There could be long debates upon the meaning of “sufficient”. Having in mind that civil procedure in general is dominated by the parties the law has to find a compromise. The Austrian Civil Procedural Code by Franz Klein from 1895 is still said to be a modern and well constructed instrument for a civil procedure. It mainly is focused on the oral hearings intending to finish a procedure in one or two very concentrated hearings. When time passes many things have changed, many of which have prolonged the duration of the procedure. Besides of the Mahnverfahren (see point  A 2 above) , which dated from 1873 and was incorporated into the Civil Procedural Code in 1895 and made obligatory in 1973 in recent years a number of changes were made to accelerate the procedure. On the other hand more and more remedies were introduced which slowed the procedure down. The number of written pleadings is limited, and in most cases needs the permission of the judge. The judge is free to determine the calendar. There are some sanctions against abusive behaviour, but there are still discussion how to improve these possibilities of the judge.

            Have measures been taken to assure that most cases are adjudicated by a single judge, rather than by a panel?

Yes, there are only a few types of procedures where there is still a panel at first instance.

          b) in civil disputes

            Please describe, in general, implementation in your country of Recommendation No. R (84) 5 concerning principles of civil procedure designed to improve the functioning of justice. Some specific aspects will be dealt with by following questions.

Many of the recommendations of R (84) 5 already are implemented in the Austrian law and the court administration. Nevertheless some of the points still could be improved.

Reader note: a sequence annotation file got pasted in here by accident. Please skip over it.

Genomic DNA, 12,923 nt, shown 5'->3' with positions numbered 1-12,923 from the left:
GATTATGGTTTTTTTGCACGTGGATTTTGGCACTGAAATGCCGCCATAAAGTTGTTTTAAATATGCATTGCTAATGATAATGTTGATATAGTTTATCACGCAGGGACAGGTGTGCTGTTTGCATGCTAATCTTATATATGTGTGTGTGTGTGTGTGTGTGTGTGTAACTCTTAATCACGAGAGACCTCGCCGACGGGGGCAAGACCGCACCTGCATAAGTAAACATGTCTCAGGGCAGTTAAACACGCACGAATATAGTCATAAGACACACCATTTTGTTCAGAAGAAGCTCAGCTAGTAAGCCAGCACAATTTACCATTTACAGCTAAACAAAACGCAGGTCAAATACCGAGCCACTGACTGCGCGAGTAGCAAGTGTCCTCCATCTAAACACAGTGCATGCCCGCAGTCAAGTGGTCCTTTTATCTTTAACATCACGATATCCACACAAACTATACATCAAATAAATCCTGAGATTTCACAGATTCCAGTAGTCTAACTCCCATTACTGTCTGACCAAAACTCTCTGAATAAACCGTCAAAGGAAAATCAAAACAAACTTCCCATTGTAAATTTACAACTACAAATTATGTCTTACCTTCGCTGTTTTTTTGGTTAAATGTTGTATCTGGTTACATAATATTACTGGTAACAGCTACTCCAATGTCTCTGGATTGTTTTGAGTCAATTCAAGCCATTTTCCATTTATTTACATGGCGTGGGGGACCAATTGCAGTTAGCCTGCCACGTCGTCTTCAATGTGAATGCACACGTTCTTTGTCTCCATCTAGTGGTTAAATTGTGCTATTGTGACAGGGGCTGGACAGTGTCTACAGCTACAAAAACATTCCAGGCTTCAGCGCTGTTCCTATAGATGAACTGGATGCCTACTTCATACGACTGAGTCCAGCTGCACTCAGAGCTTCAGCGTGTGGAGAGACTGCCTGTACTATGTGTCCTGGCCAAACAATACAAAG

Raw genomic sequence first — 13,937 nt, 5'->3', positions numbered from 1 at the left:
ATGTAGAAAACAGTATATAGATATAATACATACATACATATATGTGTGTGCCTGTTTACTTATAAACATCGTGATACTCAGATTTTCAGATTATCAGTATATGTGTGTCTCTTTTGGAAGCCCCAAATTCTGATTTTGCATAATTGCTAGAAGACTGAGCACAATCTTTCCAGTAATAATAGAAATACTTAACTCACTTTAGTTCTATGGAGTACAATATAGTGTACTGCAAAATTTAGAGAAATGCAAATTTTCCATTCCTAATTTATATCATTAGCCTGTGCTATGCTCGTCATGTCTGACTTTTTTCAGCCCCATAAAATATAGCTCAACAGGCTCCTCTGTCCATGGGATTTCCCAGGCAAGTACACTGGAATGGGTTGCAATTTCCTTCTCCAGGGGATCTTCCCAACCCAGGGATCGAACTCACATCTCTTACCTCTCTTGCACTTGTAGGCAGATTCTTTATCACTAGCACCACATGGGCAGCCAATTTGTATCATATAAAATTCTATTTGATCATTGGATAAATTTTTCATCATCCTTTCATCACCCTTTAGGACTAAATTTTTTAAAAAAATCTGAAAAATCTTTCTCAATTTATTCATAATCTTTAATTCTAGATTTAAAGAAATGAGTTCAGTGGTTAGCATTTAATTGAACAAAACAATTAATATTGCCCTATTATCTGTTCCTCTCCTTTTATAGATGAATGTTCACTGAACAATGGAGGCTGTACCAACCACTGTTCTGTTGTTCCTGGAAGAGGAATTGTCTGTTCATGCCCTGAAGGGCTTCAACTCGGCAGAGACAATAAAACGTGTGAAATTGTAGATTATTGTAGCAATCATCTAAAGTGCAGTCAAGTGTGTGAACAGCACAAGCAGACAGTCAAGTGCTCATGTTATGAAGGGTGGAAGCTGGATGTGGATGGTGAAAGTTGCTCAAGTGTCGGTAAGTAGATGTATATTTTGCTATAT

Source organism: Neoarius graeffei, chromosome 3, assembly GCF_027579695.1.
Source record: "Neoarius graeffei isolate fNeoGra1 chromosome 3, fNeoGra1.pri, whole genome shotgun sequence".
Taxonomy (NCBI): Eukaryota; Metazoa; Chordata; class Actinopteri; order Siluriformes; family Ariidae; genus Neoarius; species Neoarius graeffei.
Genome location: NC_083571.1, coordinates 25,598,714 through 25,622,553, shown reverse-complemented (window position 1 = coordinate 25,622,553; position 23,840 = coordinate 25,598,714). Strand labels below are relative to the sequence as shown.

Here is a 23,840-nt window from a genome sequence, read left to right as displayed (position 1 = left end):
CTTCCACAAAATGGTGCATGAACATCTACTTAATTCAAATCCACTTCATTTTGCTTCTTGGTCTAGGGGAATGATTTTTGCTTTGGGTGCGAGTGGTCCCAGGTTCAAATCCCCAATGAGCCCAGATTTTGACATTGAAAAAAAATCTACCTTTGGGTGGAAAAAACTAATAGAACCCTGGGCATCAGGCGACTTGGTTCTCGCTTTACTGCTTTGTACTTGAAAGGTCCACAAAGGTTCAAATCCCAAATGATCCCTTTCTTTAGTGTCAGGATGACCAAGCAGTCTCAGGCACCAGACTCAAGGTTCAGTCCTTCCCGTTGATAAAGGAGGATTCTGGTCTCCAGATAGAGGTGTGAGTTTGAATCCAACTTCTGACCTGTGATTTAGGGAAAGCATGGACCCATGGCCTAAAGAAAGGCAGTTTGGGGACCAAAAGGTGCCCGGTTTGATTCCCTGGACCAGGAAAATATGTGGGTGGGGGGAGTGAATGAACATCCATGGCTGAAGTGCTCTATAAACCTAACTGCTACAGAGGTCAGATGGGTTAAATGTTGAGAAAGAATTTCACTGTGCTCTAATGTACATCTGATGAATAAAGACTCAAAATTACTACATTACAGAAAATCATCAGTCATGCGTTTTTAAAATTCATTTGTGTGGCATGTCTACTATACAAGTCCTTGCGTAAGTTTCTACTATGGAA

Please specify characteristics of procedures existing in your country that may qualified as accelerated, simplified, and/or summary. Please refer to materials (available on the Council of Europe's website) presented during the European Conference of Judges on the theme "Early settlement of disputes and the role of judges" held in Strasbourg, 24‑25 November 2003.

There is the Mahnverfahren (see point A 2 above).

There exists a provisional procedure if it is necessary to get a provisional injunction earlier than a final judgement can be delivered after a full ordinary procedure.

            As to simplified procedures, please indicate (and provide details) if law or court practice, even if on the basis of "protocols", allow in your country:

(i)         simplified methods of commencing litigation;

To start is litigation is very simple anyway. The easiest way is to go to court and start with a protocol or to use the electronic way to send the action.

(ii)        no hearing or convening of only one hearing or, as the occasion may require, of a preliminary preparatory hearing;

yes in a Mahnverfahren there is no hearing at all

in a provisional procedure there may be no hearing in certain cases

(iii)       exclusively written or oral proceedings, as the case may be;

see (ii) above; normally the judge can decide, if written statements are allowed

(iv)       prohibition or restriction of certain exceptions and defences;

             in certain types of cases and in a provisional procedure

(v)        more flexible rules of evidence;

the rules of evidence are not inflexible at all

(vi)       no adjournments or only brief adjournments;

the law provides with a number of circumstances when one is allowed to adjourn; in some very rare cases there is almost no legal possibility to adjourn.

(vii)      the appointment of a court expert, either “ex officio” or on application of the parties, if possible at the commencement of the proceedings;